134 Mesobs System Candidate Architecture UP OBSERVING WEATHER AND CLIMATE FROM THE GROUND Sensor tasking based based Network reconfiguration . reconfiguration. on the environment . environment. resource Sensor allocation Tasking policy Multiple Environmental and National Metadata data attributes are are Users Repository âpostedâ in metadata âpostedâin metadata Repository, 4-d grid of Repository ,aa4-d grid of the region. Data storage Data Assimilation Assimil Mesoscale network Mesoscale network and interface to Query / Access of of networks that can operate networks that can operate numerical models. i interface collaboratively and adapt toto collaboratively and adapt Analysis and the environment and user the environment and user algorithms run on data. run on data. needs. needs. FIGURE 5.1â Candidate architecture for a national-scale mesoscale observing s Â ystem. SOURCE: Figure supplied by V. Chandrasekar. 5-2.eps industrial releases. Event-driven modes of operation require the network to 4 bitmap images reconfigure itself, along with the associated models, to, for example, pre- parecombined with vector images, type, rules, arrows for a tropical storm landfall or to assess the aftermath of an industrial accident or wildfires. INTEGRATION OF DISPARATE NETWORKS, STANDARDS, AND PROTOCOLS One of the main challenges to envision a network that serves multiple national needs is the concept of integrating networks and developing the necessary standards and protocols so that the private sector can manu- facture cost-effective sensor and network solutions. As a reference, one could refer to existing system partitions such as those in the National Weather Service and the International Telecommunication Union (ITU) or those planned for NEON. The network architecture will also describe the lower-level attributes for the instruments, including communication and calibration protocols, siting standards, instrument metadata standards, and procedures for adding new instruments. Similarly, observations and customer needs will prescribe the requirements for data bandwidth and storage, whereas the architecture will prescribe the level of redundancy. The attributes of the storage system include a distributed archival system, while the attributes of the access system include capability for space, time, and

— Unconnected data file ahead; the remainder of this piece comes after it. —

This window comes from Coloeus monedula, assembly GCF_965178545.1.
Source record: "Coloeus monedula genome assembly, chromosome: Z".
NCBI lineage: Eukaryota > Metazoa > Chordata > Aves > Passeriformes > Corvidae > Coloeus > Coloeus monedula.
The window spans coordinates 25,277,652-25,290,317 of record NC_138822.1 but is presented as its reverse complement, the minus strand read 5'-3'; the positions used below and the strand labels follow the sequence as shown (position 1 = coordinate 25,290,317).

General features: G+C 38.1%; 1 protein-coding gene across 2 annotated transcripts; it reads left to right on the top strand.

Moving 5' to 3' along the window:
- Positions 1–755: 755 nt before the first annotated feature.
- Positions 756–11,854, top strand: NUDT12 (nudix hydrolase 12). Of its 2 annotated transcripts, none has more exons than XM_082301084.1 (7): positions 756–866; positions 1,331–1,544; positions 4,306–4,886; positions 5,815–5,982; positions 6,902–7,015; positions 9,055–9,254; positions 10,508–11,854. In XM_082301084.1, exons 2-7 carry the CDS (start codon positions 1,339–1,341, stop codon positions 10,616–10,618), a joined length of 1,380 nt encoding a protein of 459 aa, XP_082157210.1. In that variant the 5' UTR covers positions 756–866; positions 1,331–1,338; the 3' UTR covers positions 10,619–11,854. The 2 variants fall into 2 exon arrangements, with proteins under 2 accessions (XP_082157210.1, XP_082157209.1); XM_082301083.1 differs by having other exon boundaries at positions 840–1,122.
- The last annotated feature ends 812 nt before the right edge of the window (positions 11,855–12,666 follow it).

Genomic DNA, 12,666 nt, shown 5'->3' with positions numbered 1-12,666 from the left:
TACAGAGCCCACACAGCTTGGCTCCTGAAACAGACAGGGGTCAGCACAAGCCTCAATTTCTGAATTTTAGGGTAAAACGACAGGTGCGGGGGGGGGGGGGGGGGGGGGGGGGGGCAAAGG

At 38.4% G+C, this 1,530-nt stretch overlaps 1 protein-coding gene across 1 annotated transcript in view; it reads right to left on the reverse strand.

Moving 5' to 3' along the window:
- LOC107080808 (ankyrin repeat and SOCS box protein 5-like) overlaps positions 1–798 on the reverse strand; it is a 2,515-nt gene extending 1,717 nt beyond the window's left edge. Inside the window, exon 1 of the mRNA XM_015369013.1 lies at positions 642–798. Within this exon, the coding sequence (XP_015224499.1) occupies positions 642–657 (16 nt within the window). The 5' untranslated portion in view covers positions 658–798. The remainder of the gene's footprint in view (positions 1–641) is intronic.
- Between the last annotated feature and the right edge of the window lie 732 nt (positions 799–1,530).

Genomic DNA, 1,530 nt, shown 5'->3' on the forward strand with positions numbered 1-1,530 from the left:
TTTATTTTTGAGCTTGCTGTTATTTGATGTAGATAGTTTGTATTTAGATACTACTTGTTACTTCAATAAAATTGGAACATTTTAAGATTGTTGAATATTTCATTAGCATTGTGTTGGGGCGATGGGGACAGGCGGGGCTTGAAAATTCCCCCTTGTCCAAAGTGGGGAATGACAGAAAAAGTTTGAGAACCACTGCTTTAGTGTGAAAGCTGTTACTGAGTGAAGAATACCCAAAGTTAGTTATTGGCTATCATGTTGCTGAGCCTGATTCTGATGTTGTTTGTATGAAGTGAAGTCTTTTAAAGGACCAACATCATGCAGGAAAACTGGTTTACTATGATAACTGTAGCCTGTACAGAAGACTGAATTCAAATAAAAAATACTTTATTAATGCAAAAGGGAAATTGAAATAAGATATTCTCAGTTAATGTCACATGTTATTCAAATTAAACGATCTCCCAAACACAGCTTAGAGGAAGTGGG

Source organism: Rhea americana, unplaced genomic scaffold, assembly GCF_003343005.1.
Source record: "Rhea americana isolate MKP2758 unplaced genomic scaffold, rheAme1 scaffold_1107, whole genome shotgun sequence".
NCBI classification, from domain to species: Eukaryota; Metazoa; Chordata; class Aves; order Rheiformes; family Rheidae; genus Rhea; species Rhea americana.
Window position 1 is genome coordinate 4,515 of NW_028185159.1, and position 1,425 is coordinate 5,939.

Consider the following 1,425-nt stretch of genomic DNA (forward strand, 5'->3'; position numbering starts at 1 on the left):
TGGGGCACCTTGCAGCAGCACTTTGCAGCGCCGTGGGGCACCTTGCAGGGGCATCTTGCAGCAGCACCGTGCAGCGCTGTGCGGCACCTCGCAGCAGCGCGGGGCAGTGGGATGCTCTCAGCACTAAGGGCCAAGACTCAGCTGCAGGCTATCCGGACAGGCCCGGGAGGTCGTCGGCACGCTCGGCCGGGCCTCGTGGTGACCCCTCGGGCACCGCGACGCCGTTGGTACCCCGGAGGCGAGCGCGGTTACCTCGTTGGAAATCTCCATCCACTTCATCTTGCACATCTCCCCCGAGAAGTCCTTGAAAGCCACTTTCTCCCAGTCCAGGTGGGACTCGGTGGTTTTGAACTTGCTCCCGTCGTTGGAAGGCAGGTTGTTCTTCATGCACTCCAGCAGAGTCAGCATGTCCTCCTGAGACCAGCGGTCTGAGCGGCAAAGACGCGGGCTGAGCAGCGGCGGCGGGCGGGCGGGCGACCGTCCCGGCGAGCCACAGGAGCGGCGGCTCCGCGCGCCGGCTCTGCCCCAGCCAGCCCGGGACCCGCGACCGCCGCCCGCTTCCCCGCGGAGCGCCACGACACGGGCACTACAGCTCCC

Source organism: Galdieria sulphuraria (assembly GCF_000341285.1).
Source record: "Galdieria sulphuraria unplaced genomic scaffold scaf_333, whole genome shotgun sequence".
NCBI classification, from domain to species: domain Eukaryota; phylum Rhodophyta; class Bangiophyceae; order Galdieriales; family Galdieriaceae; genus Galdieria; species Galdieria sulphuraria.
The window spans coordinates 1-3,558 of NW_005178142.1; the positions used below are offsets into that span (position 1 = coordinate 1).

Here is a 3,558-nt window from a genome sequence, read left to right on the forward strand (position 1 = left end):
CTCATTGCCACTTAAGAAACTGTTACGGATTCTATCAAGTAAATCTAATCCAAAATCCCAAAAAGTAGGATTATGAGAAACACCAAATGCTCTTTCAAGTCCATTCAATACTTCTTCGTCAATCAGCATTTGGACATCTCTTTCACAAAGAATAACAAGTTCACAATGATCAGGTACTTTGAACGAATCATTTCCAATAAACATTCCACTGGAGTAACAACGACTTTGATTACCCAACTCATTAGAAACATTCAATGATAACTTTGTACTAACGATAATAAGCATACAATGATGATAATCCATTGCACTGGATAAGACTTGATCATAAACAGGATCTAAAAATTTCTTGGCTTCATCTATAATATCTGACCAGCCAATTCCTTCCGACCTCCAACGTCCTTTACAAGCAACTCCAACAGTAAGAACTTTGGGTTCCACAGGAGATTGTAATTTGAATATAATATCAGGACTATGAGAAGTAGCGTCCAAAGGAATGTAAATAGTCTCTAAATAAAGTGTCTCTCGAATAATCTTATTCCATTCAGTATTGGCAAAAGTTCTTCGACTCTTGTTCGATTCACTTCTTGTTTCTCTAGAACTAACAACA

ARCHITECTURE FOR A NETWORK OF NETWORKS 135 application partitioning of the data. The information extraction subsystem includes the ability to incorporate quality control, data mining, visualiza- tion, and product generation capability while providing interface to data assimilation systems and mesoscale prediction models. Since the national-level network is expected to be a network of net- works, the architecture should support interoperability (the ability of diverse networks to work together), metadata across constituent networks, and the ability to add new networks and remove existing networks seam- lessly, ensuring scalability. Recommendation: A national design team should develop a well- a Â rticulated architecture that integrates existing and new mesoscale networks into a national ânetwork of networks.â This architecture should facilitate a thriving environment for data pro- viders and users by promoting metadata, standards, and interoperability, and enabling access to mesoscale data, analysis tools, and models. The effort must also include a process that continually identifies critical gaps and the evolving requirements of end users. The candidate architecture system encourages intelligent (collaborative and adaptive) sensors as well as responses to feedback from end users. Recommendation: Emerging technologies for distributed-collaborative- adaptive sensing should be employed by observing networks, especially scanning remote sensors such as radars and lidars. Some high-impact weather phenomena (e.g., tornadoes) of limited size and near-surface location can escape detection or be only poorly resolved by the current low-density network of weather radars. Collaborative and adaptive sensing and related technologies can efficiently enhance the detec- tion and monitoring of adverse weather for hazard mitigation and other applications, particularly for convective scales and in complex terrain and coastal and urban environments. Current state-of-the-art communication, computing, and remote sensing technologies facilitate this new paradigm for operation of networked instruments. Short-range, low-power weather radars, scanning lidars and Âradiometers, and other sensors can provide earlier detection and increased sampling of hazardous weather phenomena if the sensors communicate with each other and adapt to the ever-changing situation. Consider, as an example, improved quantitative precipitation estimation in an urban setting. Several short-range radars with overlapping coverage can work in concert to follow a convective cell moving across an urban area that is causing potential for flash flooding. Limiting the range to 20-30 km will avoid a major short-